Fertilizer question

Discussion in 'Garden Tips And Talk' started by justwannano, Oct 29, 2007.

  1. justwannano

    justwannano Active Member

    Messages:
    1,003
    State:
    SE Iowa
    I sent in a garden soil sample to the State lab last spring. I was having problems with most of my plants. Just not healthy looking and yeilds were way down. Not sure what happened unless last years fall plowing , we went deep, drug up something but the sample showed way too much P&K. Their advice was only add N. So OK how much N do I use? The sample showed it to be almost non existant.
    I have aquired a small bottle of 32%N but I don't know how much to use.
    Anybody know about 32?
    have a good one
    just
     
  2. Catpaw

    Catpaw Well-Known Member

    Messages:
    9,185
    State:
    Central Cail
    Name:
    James
    Bob what exactly are you trying to grow ? Was this fertile ground last year ? You say you picked up a small bottle ? What size area are you looking at here ? i might be able to help you out
     

  3. catfish kenny

    catfish kenny New Member

    Messages:
    6,064
    State:
    Iowa
    We have a store here called GATE CITY SEED the man running it can accomidate any quistions you have,I suggest goto yer local seed supply store and hopefully they are as good as ours....
     
  4. bearcat

    bearcat Member

    Messages:
    925
    State:
    Nokomis, Illinois
    It is normal for the Nitrogen test to show little or none. It is a very moblie in the soil profile. It also leaches out easily. Also plants use it up fast . The soil also has no way of storing nitrogen. It is some thing you have to put on every year.

    I would recomend that you talk to your local plant person and see how much N that each plant would need during the year. It could very from one type of plant to the next.
     
  5. justwannano

    justwannano Active Member

    Messages:
    1,003
    State:
    SE Iowa
    Regular garden veggies for around here.
    Tomatos, peas.gr beans,peppers,cucumbers,squash,radishes,onions.
    garden is 40'X40'.
    My garden has been in that spot for about 15 years.
    Here are the lab results
    %OM 10.5
    ppmP 722
    ppm K 999
    ph 7
    .
    recomended levels are
    add 7# lime per 1k sq ft.
    ppm P 49 is high
    ppm K 249 is high

    just add N
    I've aready added lime
    thanks for any help
    just
     
  6. Dreadnaught

    Dreadnaught New Member

    Messages:
    5,444
    State:
    Henderson,Ky
    Each one of these plants will require a different amount of "N". Beans don't require Nitrogen at all. You have to decide what you are going to plant the most of and go with that formulation. Can't really say unless you can tell us how much of what you are going to plant.
    I would wait a while before I put any more "P" or "K" on this garden. Your phosphate and potash levels are high enough for a while. These will disapate but they take longer than "N".

    I talked to a "Certified Crop Adviser" and this is what he told me.
     
  7. Bayoubear

    Bayoubear New Member

    Messages:
    425
    State:
    near that hellhole dallas
    i find it odd that they would suggest adding lime to a Ph neutral soil. lime is used to balance the ph of acidic soil. (sulfur is used in alkali soil) all in a goal to reach 7 or close to it.

    comments about nitrogen being mobile in the soil are correct. it doesnt stay around long. the most common forms of high N fert are ammonium sulfate and ammonium nitrate which either at best remains for about a month before its either used by the plants or breaks down in the soil. some more expensive ferts will contain a slow release N as part of the available N (look for "scu" on the label" not really necessary as the ammonium sulfate is cheap, works fine, and easy to find.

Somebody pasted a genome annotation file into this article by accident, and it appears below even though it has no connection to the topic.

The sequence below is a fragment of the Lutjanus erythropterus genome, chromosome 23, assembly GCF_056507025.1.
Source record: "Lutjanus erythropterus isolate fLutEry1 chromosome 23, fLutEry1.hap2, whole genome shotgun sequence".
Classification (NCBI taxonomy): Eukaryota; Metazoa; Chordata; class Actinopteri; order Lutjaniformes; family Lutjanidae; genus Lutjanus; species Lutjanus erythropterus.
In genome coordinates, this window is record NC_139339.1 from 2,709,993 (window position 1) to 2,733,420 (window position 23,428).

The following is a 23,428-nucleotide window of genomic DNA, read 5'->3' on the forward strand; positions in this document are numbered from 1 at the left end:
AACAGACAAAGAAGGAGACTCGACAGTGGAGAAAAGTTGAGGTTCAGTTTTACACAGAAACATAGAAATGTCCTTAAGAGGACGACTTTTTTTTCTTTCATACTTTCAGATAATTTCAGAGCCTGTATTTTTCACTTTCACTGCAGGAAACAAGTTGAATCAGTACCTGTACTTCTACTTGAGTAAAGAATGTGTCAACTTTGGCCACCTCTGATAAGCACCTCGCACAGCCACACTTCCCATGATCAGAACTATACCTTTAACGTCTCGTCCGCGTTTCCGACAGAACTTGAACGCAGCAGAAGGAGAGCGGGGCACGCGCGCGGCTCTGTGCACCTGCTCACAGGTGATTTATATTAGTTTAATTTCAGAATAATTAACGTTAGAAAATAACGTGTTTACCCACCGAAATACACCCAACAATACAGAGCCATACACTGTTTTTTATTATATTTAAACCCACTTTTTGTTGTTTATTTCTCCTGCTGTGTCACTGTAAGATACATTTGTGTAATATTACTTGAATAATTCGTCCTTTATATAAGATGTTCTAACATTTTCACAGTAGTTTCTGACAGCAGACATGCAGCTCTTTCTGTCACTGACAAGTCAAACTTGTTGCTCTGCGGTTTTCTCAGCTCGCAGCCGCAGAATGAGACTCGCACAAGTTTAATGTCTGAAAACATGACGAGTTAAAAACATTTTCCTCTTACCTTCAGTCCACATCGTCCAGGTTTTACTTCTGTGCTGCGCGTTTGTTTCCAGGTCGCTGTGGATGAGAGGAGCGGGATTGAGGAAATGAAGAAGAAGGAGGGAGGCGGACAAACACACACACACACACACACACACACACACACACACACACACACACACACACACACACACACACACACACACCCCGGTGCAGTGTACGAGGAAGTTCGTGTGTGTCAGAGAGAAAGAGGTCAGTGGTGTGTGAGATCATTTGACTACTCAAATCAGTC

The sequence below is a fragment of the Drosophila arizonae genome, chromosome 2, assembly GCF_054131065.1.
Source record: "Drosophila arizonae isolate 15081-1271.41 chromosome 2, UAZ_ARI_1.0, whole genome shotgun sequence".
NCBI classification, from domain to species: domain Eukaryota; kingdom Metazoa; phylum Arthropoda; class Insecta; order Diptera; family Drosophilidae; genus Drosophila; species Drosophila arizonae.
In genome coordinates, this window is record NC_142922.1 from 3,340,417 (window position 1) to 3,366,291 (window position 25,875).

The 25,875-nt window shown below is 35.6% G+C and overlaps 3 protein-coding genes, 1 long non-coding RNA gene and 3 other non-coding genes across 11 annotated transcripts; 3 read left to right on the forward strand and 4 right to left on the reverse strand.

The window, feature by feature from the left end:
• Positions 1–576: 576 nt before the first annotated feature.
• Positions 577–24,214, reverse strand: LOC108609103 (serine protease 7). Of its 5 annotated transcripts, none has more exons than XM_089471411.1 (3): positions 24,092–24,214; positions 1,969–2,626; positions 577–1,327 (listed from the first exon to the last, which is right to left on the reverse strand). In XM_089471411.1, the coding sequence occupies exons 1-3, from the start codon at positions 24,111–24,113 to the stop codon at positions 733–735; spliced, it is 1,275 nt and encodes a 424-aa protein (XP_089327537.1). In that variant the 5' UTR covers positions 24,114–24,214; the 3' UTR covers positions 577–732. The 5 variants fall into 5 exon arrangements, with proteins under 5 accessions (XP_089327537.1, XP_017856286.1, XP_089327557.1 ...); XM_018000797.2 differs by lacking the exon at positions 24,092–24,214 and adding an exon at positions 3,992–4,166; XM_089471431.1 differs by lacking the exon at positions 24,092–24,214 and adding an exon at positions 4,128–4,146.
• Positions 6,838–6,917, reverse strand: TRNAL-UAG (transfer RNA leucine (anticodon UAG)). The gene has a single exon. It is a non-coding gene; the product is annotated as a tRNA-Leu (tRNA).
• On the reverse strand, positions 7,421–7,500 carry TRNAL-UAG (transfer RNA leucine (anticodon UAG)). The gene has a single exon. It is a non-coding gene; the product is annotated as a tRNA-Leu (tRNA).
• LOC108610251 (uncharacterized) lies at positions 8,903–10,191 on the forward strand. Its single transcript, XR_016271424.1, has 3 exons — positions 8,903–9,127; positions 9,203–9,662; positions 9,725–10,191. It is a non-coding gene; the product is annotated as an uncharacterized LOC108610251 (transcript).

you can find from your county agent or gardening sites etc etc about best amounts of this to put out at a time for specific crops but i use about 6 lbs +- a tad per 1000 sq ft. of 21-0-0. this will put about a pound of pure N per 1000 sq ft. on the ground.
     
  8. Dreadnaught

    Dreadnaught New Member

    Messages:
    5,444
    State:
    Henderson,Ky
    lb is fine for a lawn but a vegetable garden is a little different. Will take a little more to make it work, will find out more tommorow if I find out what will planted the most in this garden.
     
  9. justwannano

    justwannano Active Member

    Messages:
    1,003
    State:
    SE Iowa
    My garden is just a couple rows of this and a couple rows of that.
    If we need to can tomatos I plant a few more tomato plants.Same with peas or beans.
    I don't plant corn because we are given more than we can use.
    If there is a site that tells the requirements for specific veggies i would be interested.
    What I need most is an explaination of how to figure the amount of 32%N to incorporate on a general basis.
    One of the uses of 32 is in transplanting. Its mixed a tablespoon or 2 per gallon and a cup of the liquid is poured around the transplants.but this doesn't tell me how much to spray on an entire garden.
    thanks
    just
     
  10. vlparrish

    vlparrish New Member

    Messages:
    1,276
    State:
    Bedford, Kentucky
    justwannaknow, I would lay down a 50 pound bag of ammonia nitrate at time to till the garden. It is possible to overdo a piece of ground with nitrogen, but unlikely. As was mentioned, nitrogen doesn't normally hang around long. So what I would do is after a month or so after planting I would side dress with a good amount of ammonia nitrate. It is best if you do this before a rain, just lay down a small line around the plant and then just till it in with a tiller or hoe. Corn and tomatoes are nitrogen lovers, so these are the crops you want to sidedress. It would be a good idea to use the ammonia nitrate every year at the initial till, nitrogen is fast acting and doesn't hold well, so it needs to be applied every year and in a good amount. After a couple of years of this you might want to have another sample taken. Vern